Can we have a frank discussion about open vs closed publishing models, and how closed publishing needs to disappear? For those of you who aren’t involved in scholarly research, most scientific and academic research is published as articles in journals, most of which you have to pay to read. This model is really no different from buying a book or magazine, or even purchasing a dvd. Historically, your academic or research institution library would subscribe to the important journals applicable to its userbase, much like any other periodical. If you wanted to keep abreast of what was going on in your research field, you either bought yourself a subscription or spend a lot of time at your library. The subscription fees your institution paid covered the costs of editorial services and running a peer-review system.

Much like most everything else, the Internet changed things. You can now access all the articles you could ever want to read without leaving your desk, all indexed, linked, and searchable. However, the publication model didn’t change. Journal publishers simply posted articles (and archives) on the internet; individual users could purchase individual articles and institutions could buy annual subscriptions. Individual fees are usually between $20-$30 per article, and institutional subscriptions are usually based on a tiered model that factors in the institution size and if the institution is in a developing nation. Publishing a peer-reviewed article in one of these journals is free (not couting “page fees” and/or color printing), although it is implicit that a) your work is well cited (often 20-30 citations per four page article) and b) you have read the articles you have cited. Condition b) is slightly less common, and, if you are not affiliated with an institution with subscription access, carries a cost of more than $400.  If you’re doing publishable research you’ve probably got a few hundred dollar a week habit going if you’re paying for individual articles.  In reality, researchers mostly stick to the journals that they have institutional access to rather than pay out of pocket for articles.

More recently, people have started making noise for a shift in academic journal publishing to what’s known as an “Open Access” model.  The idea is that rather than the cost of publication being carried by the readers (and primarily their institutions), the cost is instead shouldered by the authors.  The academic journal publishing industry has been pretty squeamish about this idea, they’re not willing to carry the risk of changing publication models.  Their concern is that if more articles become free to read, institutions will give up their journal subscriptions and then there won’t be money to keep the lights on.  So much so that they have created a anti-Open Access lobbying group, PRISM – the Partnership for Research Integrity in Science and Medicine.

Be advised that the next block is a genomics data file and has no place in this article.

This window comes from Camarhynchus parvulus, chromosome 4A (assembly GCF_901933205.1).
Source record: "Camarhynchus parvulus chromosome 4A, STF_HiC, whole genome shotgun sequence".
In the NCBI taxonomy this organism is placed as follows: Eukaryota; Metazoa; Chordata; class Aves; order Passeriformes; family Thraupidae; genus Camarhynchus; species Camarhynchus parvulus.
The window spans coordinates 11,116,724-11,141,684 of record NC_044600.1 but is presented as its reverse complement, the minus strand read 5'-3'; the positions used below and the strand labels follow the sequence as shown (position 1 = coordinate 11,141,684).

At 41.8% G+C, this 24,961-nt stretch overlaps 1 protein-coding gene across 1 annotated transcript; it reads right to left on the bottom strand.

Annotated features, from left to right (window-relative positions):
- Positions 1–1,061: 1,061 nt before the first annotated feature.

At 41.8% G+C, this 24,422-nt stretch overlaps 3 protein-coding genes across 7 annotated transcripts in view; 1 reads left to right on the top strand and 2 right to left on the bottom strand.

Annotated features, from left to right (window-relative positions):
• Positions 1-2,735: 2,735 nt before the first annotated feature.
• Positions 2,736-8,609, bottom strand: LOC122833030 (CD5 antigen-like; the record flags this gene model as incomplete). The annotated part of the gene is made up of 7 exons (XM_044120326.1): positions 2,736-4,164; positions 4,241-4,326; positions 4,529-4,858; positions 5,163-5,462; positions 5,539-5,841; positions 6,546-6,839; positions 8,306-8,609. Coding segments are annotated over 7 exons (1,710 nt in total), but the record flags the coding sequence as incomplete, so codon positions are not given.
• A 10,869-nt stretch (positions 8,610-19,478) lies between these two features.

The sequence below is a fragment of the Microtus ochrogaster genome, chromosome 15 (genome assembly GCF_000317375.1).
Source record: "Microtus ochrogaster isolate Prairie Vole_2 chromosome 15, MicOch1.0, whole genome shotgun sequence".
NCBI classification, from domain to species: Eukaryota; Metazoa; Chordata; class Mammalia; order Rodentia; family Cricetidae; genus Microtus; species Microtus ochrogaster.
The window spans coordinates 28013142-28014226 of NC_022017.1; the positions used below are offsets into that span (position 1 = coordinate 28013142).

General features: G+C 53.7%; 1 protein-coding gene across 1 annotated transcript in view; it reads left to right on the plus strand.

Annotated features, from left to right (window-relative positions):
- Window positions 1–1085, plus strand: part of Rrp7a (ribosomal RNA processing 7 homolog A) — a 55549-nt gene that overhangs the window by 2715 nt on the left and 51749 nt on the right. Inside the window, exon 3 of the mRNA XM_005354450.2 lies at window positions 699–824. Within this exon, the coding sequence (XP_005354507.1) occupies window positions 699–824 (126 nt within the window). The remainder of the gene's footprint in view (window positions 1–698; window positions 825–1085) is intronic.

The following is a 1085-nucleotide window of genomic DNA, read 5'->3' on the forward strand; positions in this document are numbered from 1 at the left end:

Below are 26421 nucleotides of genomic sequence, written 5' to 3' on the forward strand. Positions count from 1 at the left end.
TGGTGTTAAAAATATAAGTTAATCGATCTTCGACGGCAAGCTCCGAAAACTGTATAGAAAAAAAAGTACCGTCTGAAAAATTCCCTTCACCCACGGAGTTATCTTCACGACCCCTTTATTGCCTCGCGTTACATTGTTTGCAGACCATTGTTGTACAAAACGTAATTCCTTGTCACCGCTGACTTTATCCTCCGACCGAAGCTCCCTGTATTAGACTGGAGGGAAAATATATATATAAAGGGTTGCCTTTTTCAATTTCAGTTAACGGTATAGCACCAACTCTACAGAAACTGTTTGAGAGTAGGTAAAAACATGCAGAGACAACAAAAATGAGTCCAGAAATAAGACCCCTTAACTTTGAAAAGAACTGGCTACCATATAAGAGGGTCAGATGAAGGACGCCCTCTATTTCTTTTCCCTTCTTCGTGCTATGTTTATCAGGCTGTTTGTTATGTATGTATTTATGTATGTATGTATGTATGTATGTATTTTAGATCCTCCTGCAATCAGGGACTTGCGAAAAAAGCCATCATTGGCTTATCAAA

Currently, many journals have started offering an Open Access option on articles, saying that a researcher (or anyone, for that matter) can pay an additional ~$1500 (roughly the same as the “page fees” if you often pay if you don’t electronically submit an article) to make a single article Open Access in an otherwise closed journal.  Most researchers don’t use this option, for the simple reason that no one wants to spend grant money that could be used for research equipment instead to hold the publishing industry’s hand as it transitions to a new model.  This sadly allows publishers to declare Open Access to be a failure, because no one is interested in ponying up the money.  It appears the industry is clinging on to this old publishing paradigm like it’s a lone piece of driftwood for a man lost at sea.

The obvious solution is for research institutions to simply shift their subscription budgets to publication budgets for their researchers as journals move to Open Access.  Research institutions, which gain prestige from their researchers’ publications, would still carry roughly the same costs, and publishers would have the same money coming in the door.   The benefit would be an increased readership for the same amount of money.  There is no question that the publication of academic knowledge carries a significant expense, but the burden of that expense should simply be regarded as a necessary cost of conducting scientific or academic research.

“But Josh,” you might ask, “why do you care?”  On the face of it, I shouldn’t.  I have institutional access to the journals I need.  Plus, public access to (and interpretation of) academic research is usually just sad, incorrect, and kind of depressing.  Don’t believe me?  Read the comments here.  It’s worse than YouTube.  The reason I care can be simply summed up by one image:

This is the copy of the table our department librarian updates and sends out every few weeks to everyone at the lab for us to access the closed journals that we subscribe to.  It’s a nightmare.  It often takes longer to access an article than to read it.  Other places use awkward proxy servers to allow you access when you’re not at the institution.  Simply put, it almost always makes reading an article from home a real pain.  Sometimes it doesn’t even work at all.  On top of all that, it takes a lot of time for our librarian to constantly update this table and send it out all the time, and librarians have other, more important things to worry about.

Secondly, it makes straying outside of your field of study more difficult, which hinders this much-heralded “interdisciplinary study” that everyone is always excited about.  Far from determine if my research has interest or applications to biology, medicine, ecology, or economics(short answer: no, no, no and no), I can’t even access half the reference papers for the Ig Nobel Prizes.